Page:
Con Brio: Four Russians Called the Budapest String Quartet

Nat Brandt, Author
Nat Brandt, Author Oxford University Press, USA $30 (304p) ISBN 978-0-19-508107-7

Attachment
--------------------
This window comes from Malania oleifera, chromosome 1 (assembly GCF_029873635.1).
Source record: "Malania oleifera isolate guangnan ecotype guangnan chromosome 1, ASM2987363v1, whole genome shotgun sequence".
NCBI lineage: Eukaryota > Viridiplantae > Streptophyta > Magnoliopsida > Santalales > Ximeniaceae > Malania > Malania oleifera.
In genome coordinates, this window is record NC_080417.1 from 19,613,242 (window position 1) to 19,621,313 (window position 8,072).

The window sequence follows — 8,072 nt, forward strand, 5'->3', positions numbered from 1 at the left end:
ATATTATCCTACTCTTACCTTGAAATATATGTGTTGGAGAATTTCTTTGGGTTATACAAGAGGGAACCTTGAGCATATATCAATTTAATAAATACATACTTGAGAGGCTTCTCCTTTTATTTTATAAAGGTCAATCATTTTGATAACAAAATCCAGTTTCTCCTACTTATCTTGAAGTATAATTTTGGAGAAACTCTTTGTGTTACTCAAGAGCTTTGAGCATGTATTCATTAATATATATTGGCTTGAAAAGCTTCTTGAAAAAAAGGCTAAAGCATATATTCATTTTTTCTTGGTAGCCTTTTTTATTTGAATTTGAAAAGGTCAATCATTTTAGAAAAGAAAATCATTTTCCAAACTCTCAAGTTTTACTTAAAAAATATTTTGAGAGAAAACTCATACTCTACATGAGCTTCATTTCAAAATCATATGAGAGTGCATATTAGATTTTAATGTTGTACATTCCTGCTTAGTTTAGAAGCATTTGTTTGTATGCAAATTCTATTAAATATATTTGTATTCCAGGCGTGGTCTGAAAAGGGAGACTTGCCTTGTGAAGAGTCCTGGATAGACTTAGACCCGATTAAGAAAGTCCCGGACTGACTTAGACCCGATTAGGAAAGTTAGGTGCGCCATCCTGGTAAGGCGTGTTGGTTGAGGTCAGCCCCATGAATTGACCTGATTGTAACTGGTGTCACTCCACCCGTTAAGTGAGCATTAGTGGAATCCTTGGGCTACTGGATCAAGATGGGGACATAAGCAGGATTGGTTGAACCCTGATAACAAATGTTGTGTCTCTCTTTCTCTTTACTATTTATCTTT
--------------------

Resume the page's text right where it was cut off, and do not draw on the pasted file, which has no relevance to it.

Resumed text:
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Historian Brandt (whose father-in-law was Boris Kroyt, the Budapest violist) has done an excellent job of limning the complex history of this most celebrated of all string quartets. Although the Budapest was formed in 1917 in the city from which it takes its name, the quartet first flourished in Germany in the '30s, by which time its members were Russian Jews. They fled the Nazis, became the first resident quartet at the Library of Congress and, at a time when recordings and energetic promotion were awakening Americans to the glories of classical music, helped create a large audience for an essentially intimate form of music. They worked with great dedication, constantly traveling, initially earning very little, only gradually achieving the reputation (like Toscanini's) that American audiences love--a kind of guarantee of quality. Plagued by recurring health problems and by a succession of second violinists, the quartet finally disbanded, sadly, in the mid-1960s. Only Alexander Schneider, of the great days from the mid-'30s to the late '50s, is alive. Brandt's book is affectionate as well as scholarly, full of lively anecdote, and placing the Budapesters firmly in their cultural context. Photos not seen by PW . (June)
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